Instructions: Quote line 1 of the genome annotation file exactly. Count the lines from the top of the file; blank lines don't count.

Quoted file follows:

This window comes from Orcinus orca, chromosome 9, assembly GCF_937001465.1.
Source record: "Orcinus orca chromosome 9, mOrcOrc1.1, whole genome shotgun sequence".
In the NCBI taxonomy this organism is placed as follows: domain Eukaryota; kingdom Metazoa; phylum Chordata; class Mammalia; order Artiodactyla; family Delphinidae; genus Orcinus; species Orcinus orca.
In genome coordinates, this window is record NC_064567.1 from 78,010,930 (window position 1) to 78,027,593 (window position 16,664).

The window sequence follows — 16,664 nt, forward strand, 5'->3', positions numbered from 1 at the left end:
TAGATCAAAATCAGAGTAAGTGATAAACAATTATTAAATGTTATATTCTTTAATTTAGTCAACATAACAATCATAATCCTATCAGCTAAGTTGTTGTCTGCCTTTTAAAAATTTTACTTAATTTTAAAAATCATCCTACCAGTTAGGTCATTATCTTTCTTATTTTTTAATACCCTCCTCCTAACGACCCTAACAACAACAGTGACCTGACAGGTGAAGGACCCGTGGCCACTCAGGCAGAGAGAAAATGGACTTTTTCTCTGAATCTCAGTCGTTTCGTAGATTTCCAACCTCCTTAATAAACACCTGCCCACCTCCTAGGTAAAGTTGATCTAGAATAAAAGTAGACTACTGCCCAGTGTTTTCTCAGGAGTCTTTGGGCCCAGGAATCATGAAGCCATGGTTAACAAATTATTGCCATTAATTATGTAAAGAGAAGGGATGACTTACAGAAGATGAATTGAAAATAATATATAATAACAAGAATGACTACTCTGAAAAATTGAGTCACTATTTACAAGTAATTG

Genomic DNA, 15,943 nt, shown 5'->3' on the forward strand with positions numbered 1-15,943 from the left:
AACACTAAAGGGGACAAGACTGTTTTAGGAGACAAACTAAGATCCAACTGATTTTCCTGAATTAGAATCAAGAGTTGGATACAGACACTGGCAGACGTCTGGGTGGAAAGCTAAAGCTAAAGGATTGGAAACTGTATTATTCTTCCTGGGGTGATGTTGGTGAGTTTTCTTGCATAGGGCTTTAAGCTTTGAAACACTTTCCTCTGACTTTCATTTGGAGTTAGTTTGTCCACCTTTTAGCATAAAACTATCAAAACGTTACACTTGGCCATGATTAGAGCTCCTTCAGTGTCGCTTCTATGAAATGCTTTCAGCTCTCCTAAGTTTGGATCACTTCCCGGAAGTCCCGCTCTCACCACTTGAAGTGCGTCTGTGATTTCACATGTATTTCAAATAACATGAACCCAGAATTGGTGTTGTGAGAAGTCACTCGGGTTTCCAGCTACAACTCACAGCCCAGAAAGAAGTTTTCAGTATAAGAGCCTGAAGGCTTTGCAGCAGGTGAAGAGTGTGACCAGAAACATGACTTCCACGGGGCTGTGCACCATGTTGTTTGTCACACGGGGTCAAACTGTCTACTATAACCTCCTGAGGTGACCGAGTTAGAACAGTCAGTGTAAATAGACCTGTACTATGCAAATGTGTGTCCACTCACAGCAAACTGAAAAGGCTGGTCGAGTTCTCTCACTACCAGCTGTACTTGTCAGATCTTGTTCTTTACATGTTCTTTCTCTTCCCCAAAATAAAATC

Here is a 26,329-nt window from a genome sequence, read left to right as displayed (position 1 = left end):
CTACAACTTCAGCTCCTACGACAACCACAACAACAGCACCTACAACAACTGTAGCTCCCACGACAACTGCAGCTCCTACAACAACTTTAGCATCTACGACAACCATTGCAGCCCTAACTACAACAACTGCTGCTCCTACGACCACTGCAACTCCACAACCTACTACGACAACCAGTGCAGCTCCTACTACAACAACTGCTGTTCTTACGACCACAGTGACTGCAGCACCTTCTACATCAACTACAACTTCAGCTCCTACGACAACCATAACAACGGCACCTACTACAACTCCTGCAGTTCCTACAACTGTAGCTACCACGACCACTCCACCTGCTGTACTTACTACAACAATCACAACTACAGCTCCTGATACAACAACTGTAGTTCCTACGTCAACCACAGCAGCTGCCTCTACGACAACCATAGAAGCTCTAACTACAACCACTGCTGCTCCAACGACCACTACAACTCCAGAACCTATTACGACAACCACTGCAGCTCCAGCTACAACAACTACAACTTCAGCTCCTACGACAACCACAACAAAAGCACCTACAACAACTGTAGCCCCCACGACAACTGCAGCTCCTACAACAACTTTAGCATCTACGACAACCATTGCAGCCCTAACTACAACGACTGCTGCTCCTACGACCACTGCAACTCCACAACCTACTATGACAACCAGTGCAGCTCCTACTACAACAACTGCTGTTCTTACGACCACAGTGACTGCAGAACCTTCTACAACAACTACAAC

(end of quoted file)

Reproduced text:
This window comes from Orcinus orca, chromosome 9, assembly GCF_937001465.1.